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Contributed by Elizabeth Samra, Consumer Law Centre of the ACT and current to May 2018

A guarantee is a binding agreement involving the credit provider, the debtor and the guarantor. A guarantor is a person who agrees to make credit repayments on behalf of a debtor if they refuse or are unable to do so. A guarantor is entitled to request and receive the same information the debtor is entitled to during the contract term.

A guarantee is not enforceable under the credit law unless:
  • it is in writing signed by the guarantor or if a guarantee is contained in a mortgage signed by the guarantor (s 55 NCC); and
  • before the guarantee is signed, the credit provider gave the prospective guarantor a copy of the proposed credit contract and a document explaining the rights and obligations of a guarantor as prescribed in the NCCP Regs (s 56 NCC).
A guarantee is void to the extent it:
  • secures an amount that exceeds the debtor’s liabilities under the credit contract and the reasonable expenses to enforce the guarantee (s 60(1) NCC); or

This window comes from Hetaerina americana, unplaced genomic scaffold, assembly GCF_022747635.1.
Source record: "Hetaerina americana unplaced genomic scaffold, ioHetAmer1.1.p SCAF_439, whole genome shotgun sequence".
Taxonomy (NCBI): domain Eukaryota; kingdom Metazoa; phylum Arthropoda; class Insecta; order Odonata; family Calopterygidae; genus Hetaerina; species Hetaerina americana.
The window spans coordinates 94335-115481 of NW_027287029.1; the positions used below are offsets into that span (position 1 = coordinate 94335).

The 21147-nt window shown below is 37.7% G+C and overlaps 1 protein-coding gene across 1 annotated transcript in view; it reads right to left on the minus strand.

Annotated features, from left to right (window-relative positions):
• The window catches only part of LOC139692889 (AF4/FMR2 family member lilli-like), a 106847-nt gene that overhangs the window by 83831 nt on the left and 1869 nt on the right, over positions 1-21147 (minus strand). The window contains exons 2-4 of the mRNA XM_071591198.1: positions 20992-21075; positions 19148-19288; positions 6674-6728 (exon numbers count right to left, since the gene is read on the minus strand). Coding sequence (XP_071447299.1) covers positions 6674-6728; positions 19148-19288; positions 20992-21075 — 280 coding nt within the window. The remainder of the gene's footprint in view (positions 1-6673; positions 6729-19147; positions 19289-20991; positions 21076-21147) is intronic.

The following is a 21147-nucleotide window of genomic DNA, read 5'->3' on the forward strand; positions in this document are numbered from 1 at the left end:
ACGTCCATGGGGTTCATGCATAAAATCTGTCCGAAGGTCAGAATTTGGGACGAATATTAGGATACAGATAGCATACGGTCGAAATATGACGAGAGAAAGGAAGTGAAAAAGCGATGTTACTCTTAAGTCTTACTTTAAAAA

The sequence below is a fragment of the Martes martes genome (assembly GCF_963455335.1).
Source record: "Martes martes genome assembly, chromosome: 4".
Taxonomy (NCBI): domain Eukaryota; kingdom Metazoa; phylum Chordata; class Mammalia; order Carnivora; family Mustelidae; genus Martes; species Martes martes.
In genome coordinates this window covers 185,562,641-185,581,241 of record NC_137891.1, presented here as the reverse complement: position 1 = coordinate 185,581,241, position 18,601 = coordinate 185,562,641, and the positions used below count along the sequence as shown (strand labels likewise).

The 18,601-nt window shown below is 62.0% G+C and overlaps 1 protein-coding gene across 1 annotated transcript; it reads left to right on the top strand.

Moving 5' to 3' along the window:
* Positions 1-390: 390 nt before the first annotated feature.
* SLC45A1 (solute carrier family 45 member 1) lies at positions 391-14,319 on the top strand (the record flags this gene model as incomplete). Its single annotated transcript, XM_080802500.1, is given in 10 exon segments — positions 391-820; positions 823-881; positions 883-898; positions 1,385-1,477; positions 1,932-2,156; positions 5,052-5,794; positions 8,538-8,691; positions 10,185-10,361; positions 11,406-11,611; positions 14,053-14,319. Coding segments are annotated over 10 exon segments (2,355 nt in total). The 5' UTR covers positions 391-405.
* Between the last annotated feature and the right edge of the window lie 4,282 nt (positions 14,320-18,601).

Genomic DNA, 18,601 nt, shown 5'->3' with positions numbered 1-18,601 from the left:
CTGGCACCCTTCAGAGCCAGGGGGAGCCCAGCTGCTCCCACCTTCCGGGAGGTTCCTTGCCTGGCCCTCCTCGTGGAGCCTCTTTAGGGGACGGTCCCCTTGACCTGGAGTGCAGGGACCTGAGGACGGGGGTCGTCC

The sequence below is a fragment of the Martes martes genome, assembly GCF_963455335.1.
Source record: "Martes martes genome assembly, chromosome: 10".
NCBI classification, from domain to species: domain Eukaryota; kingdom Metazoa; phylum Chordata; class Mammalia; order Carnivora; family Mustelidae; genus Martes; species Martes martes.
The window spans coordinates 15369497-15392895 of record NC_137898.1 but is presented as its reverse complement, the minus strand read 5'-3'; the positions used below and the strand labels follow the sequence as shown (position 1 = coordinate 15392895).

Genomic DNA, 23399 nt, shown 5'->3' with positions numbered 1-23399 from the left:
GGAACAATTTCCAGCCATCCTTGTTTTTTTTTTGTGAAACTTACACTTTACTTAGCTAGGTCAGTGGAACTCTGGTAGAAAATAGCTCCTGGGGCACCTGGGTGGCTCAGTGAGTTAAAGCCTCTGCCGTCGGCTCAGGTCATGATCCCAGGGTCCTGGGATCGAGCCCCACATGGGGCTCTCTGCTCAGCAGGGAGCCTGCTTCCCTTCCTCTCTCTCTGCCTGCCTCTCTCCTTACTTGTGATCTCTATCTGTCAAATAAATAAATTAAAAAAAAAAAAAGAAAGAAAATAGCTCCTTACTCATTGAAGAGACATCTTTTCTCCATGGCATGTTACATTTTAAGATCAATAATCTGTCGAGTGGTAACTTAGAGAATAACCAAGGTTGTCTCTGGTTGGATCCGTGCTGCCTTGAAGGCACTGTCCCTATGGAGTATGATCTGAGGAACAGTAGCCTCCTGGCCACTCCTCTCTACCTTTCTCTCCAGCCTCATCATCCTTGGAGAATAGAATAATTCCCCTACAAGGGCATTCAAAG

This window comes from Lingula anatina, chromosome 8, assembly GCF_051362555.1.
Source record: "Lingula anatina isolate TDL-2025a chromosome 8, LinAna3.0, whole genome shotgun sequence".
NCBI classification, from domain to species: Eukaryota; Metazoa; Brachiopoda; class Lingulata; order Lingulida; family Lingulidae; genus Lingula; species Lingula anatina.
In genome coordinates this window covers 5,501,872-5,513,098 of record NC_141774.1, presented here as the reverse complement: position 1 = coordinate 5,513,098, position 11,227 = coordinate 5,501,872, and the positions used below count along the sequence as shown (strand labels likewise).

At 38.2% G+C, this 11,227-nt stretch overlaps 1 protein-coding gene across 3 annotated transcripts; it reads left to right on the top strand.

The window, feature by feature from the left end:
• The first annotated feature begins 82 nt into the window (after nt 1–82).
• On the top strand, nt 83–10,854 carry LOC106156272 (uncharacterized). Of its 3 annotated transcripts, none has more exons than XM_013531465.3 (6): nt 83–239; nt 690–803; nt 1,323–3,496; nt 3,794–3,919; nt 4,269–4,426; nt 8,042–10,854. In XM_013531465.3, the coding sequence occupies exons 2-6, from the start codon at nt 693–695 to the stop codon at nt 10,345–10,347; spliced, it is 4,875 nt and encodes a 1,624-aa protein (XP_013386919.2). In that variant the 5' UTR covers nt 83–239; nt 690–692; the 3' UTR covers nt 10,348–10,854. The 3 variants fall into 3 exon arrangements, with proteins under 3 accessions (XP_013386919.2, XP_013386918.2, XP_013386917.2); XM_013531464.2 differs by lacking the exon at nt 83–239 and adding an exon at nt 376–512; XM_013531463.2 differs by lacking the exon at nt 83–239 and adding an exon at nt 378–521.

• limits the guarantor’s rights to indemnity from the debtor (s 60(5) NCC).
A credit provider is unable to enforce judgment against a guarantor unless:
  • the credit provider has obtained judgment against the debtor, and has made a written demand for payment and at least 30 days have lapsed without payment of the debt; or
  • the court has order otherwise (s 90 NCC).
The Code of Banking Practice contains additional protections for people who are, or may become, guarantors.

A co-borrower has fewer rights than a guarantor even though they are jointly and severally liable for the credit from the outset and can be sued with or without the other co-borrower(s) if there is a default on repayments. Unlike a guarantor, a co-borrower shares the benefit of the loan. A person who signs as a co-borrower but is really a guarantor, that is, they share no direct benefit from the loan, may be able to avoid liability. A person in such a position should seek legal advice immediately.

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